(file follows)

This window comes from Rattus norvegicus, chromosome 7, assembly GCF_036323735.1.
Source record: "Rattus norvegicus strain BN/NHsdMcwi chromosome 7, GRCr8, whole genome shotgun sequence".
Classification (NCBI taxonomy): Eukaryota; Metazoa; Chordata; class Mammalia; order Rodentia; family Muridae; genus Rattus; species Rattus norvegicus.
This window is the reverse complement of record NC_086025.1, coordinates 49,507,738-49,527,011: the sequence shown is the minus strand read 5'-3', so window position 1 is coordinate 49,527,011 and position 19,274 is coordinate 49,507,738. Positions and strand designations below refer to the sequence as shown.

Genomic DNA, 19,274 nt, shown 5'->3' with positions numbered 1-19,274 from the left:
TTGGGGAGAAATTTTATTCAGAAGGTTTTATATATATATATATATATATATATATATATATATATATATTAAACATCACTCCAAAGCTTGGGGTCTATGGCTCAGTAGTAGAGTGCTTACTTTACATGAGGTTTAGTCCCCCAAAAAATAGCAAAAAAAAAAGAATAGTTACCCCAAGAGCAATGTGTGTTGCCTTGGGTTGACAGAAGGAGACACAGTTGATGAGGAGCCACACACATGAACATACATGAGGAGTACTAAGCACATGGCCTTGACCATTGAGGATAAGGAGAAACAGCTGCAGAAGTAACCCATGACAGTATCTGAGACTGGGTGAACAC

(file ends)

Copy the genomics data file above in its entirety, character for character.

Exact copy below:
This window comes from Rattus norvegicus, chromosome 7, assembly GCF_036323735.1.
Source record: "Rattus norvegicus strain BN/NHsdMcwi chromosome 7, GRCr8, whole genome shotgun sequence".
Classification (NCBI taxonomy): Eukaryota; Metazoa; Chordata; class Mammalia; order Rodentia; family Muridae; genus Rattus; species Rattus norvegicus.
This window is the reverse complement of record NC_086025.1, coordinates 49,507,738-49,527,011: the sequence shown is the minus strand read 5'-3', so window position 1 is coordinate 49,527,011 and position 19,274 is coordinate 49,507,738. Positions and strand designations below refer to the sequence as shown.

Genomic DNA, 19,274 nt, shown 5'->3' with positions numbered 1-19,274 from the left:
TTGGGGAGAAATTTTATTCAGAAGGTTTTATATATATATATATATATATATATATATATATATATATATTAAACATCACTCCAAAGCTTGGGGTCTATGGCTCAGTAGTAGAGTGCTTACTTTACATGAGGTTTAGTCCCCCAAAAAATAGCAAAAAAAAAAGAATAGTTACCCCAAGAGCAATGTGTGTTGCCTTGGGTTGACAGAAGGAGACACAGTTGATGAGGAGCCACACACATGAACATACATGAGGAGTACTAAGCACATGGCCTTGACCATTGAGGATAAGGAGAAACAGCTGCAGAAGTAACCCATGACAGTATCTGAGACTGGGTGAACAC